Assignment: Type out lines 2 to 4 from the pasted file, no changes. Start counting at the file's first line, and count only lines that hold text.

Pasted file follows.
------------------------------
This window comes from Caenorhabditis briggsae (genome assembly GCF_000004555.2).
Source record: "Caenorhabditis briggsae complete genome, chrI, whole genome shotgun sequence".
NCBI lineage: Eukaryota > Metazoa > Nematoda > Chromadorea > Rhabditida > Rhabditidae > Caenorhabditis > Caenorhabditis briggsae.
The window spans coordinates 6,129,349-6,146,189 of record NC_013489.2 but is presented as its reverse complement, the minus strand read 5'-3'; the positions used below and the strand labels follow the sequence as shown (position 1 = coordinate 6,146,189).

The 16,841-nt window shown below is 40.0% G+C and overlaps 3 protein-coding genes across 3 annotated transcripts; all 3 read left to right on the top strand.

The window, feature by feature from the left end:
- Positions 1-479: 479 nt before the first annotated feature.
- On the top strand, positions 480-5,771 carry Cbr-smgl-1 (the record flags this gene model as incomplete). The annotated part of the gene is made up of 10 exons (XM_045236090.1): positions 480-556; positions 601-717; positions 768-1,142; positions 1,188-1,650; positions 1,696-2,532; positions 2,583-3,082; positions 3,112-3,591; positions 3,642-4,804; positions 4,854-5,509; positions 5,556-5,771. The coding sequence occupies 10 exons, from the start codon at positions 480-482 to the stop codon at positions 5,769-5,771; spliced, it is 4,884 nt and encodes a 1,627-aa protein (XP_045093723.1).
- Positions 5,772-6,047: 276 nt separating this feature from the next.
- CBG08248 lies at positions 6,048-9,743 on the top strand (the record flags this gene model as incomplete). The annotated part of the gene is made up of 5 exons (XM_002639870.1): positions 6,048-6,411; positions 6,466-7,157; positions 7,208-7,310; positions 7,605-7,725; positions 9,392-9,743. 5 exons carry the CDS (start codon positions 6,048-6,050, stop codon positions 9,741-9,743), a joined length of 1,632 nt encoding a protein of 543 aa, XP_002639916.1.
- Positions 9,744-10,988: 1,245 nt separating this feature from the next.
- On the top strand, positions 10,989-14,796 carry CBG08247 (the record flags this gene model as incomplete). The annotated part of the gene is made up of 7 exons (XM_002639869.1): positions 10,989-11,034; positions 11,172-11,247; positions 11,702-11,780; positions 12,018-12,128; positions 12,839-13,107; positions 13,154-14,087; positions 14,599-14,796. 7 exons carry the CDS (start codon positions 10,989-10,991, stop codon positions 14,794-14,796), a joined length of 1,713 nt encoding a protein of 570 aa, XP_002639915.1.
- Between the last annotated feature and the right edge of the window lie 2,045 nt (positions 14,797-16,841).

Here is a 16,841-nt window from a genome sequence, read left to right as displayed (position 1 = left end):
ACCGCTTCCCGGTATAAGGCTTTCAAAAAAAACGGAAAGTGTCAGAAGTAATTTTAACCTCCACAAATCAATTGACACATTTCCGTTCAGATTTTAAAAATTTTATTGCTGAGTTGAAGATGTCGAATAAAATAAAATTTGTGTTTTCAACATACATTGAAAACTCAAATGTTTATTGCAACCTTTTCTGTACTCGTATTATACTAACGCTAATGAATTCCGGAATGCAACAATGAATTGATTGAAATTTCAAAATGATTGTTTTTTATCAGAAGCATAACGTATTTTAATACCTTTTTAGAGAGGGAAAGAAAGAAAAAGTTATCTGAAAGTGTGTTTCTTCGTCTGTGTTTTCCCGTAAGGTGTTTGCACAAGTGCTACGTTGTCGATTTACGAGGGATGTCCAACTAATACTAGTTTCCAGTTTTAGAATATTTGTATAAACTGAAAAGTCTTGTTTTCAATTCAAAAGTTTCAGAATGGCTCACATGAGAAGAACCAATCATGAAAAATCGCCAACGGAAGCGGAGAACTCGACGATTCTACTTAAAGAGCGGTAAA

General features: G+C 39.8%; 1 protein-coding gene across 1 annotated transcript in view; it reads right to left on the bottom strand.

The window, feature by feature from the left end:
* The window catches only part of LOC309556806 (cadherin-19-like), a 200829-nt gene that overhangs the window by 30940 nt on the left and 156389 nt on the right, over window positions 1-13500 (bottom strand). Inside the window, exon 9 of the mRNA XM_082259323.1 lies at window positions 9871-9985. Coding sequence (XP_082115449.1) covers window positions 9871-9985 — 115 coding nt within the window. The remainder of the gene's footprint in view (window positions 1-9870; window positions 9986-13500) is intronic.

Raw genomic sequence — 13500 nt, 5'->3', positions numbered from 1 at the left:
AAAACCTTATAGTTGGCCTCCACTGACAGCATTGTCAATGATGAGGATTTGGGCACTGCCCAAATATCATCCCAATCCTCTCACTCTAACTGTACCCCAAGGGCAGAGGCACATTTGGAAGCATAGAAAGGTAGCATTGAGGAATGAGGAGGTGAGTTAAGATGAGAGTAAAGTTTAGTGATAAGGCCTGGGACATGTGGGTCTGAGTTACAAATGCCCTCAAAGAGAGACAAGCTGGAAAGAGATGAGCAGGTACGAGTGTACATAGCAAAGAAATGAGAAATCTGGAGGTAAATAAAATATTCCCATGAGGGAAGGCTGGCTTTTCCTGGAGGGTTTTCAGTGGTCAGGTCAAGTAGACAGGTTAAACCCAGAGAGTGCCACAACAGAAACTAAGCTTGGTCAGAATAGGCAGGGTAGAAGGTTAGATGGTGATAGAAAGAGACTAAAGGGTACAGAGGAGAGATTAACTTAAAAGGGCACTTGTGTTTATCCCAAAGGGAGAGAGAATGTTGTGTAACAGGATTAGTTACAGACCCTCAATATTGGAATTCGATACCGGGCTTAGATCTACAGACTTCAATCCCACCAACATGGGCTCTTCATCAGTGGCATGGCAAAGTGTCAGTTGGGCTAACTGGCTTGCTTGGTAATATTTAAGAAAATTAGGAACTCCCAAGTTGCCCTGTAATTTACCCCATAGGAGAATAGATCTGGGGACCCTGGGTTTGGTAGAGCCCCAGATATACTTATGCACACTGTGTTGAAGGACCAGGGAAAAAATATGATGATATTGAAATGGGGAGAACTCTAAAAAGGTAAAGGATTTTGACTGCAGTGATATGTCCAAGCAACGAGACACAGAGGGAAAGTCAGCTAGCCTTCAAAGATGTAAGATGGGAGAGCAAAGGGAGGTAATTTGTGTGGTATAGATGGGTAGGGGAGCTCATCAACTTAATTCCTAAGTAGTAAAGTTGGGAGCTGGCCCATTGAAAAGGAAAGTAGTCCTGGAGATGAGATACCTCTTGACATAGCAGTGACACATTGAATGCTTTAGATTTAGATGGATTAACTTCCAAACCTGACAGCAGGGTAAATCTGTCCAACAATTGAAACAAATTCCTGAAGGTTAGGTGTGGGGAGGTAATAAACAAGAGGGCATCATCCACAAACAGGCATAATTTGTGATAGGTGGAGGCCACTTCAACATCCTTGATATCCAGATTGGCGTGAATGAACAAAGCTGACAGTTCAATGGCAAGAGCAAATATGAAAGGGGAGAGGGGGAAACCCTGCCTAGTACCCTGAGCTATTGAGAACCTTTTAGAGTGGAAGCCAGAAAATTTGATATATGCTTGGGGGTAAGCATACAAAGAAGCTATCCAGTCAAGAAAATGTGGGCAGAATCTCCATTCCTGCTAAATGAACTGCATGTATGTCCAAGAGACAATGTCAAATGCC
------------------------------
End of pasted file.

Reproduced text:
Source record: "Caenorhabditis briggsae complete genome, chrI, whole genome shotgun sequence".
NCBI lineage: Eukaryota > Metazoa > Nematoda > Chromadorea > Rhabditida > Rhabditidae > Caenorhabditis > Caenorhabditis briggsae.
The window spans coordinates 6,129,349-6,146,189 of record NC_013489.2 but is presented as its reverse complement, the minus strand read 5'-3'; the positions used below and the strand labels follow the sequence as shown (position 1 = coordinate 6,146,189).